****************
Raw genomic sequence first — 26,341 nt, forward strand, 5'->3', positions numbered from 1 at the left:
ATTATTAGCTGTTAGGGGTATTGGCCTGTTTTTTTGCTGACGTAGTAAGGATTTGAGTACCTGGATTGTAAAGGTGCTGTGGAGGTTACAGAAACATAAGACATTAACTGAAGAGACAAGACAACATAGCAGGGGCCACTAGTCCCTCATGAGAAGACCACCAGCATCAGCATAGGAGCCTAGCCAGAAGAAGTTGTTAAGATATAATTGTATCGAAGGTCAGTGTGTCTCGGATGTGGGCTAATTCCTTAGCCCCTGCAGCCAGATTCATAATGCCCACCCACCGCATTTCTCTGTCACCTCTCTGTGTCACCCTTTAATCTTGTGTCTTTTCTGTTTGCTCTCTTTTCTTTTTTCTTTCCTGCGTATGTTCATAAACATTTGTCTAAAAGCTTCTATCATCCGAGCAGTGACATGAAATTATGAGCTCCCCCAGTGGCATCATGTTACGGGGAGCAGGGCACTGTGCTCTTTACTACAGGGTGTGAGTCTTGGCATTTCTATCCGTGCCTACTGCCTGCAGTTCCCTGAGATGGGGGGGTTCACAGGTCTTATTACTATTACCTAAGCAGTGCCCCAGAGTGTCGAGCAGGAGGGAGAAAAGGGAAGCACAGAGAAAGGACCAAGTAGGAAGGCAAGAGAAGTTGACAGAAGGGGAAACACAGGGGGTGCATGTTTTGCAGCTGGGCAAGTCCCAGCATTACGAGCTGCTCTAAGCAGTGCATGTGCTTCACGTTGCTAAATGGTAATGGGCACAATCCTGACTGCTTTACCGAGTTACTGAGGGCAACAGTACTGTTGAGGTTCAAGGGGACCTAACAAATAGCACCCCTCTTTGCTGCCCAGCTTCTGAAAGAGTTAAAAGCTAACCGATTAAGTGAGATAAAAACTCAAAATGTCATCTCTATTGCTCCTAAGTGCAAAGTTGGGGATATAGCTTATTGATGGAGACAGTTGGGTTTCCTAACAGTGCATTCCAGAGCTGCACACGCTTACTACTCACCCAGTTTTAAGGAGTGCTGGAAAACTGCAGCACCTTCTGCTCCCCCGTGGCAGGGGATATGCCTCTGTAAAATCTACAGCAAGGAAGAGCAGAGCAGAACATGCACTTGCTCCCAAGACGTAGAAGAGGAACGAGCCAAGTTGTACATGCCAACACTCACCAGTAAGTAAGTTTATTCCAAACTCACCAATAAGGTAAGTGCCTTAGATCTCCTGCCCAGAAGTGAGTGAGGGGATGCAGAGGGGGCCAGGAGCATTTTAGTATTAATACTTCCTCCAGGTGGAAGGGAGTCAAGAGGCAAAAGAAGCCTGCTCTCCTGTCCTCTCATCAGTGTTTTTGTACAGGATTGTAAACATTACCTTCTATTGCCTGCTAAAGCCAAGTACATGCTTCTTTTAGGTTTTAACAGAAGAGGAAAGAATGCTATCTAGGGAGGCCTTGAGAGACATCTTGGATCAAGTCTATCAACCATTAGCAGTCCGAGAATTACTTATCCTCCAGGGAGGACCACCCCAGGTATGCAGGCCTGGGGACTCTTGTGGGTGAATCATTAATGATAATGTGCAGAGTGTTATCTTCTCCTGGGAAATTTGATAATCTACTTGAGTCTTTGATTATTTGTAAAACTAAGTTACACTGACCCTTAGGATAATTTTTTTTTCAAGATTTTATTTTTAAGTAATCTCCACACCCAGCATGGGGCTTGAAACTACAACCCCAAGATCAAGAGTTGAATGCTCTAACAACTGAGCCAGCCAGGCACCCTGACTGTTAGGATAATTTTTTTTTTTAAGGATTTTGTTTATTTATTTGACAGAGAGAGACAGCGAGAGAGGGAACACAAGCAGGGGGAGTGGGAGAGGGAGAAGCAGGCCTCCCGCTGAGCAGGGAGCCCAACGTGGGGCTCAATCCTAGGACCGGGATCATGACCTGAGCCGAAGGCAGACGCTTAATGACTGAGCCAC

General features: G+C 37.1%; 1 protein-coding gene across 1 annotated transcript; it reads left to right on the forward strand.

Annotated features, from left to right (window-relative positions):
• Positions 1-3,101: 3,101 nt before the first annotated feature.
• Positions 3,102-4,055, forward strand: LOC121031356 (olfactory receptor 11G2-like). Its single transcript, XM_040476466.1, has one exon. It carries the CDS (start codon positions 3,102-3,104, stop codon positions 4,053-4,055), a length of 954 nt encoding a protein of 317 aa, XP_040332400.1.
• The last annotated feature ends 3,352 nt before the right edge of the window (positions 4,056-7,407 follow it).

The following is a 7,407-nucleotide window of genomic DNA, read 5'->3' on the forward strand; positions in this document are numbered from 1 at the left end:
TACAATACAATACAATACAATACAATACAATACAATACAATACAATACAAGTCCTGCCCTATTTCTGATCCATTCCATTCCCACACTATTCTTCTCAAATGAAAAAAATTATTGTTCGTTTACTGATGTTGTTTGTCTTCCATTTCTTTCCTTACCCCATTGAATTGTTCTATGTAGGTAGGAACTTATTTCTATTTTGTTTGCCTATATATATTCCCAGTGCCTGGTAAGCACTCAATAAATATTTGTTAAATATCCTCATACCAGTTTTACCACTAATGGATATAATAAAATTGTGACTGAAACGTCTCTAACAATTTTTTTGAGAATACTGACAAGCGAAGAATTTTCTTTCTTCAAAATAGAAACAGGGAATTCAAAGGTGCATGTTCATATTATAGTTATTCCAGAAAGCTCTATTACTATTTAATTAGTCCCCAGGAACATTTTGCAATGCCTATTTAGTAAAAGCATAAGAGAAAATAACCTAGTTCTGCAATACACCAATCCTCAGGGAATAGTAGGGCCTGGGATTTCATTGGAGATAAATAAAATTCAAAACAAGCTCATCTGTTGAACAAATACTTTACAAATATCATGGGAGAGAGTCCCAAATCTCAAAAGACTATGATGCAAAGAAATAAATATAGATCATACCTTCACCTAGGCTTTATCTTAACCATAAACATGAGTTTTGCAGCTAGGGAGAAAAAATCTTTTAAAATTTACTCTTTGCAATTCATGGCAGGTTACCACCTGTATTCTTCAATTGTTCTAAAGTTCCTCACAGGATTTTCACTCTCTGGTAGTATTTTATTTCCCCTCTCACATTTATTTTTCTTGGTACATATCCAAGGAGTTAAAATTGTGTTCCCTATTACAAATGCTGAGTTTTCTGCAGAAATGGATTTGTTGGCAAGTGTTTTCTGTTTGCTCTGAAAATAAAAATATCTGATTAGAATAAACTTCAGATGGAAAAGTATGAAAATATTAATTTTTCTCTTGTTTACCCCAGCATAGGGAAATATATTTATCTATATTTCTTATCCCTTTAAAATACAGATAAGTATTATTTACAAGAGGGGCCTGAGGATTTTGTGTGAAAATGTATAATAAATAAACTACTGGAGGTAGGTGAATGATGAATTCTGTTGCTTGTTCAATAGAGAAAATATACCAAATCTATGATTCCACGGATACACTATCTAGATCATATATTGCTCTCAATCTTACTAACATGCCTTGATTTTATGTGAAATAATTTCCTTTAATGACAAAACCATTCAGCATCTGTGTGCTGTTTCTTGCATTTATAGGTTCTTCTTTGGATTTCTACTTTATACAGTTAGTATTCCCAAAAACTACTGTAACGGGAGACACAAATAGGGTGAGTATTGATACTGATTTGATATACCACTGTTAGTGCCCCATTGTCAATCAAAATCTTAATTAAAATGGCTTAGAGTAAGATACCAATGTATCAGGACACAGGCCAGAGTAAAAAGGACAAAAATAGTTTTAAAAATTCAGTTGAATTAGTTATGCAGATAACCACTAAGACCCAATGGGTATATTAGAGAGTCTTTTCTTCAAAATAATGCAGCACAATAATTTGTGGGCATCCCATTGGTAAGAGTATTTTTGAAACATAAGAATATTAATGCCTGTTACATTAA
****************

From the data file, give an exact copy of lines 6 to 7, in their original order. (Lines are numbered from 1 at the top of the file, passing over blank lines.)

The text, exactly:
• Positions 3,102-4,055, forward strand: LOC121031356 (olfactory receptor 11G2-like). Its single transcript, XM_040476466.1, has one exon. It carries the CDS (start codon positions 3,102-3,104, stop codon positions 4,053-4,055), a length of 954 nt encoding a protein of 317 aa, XP_040332400.1.
• The last annotated feature ends 3,352 nt before the right edge of the window (positions 4,056-7,407 follow it).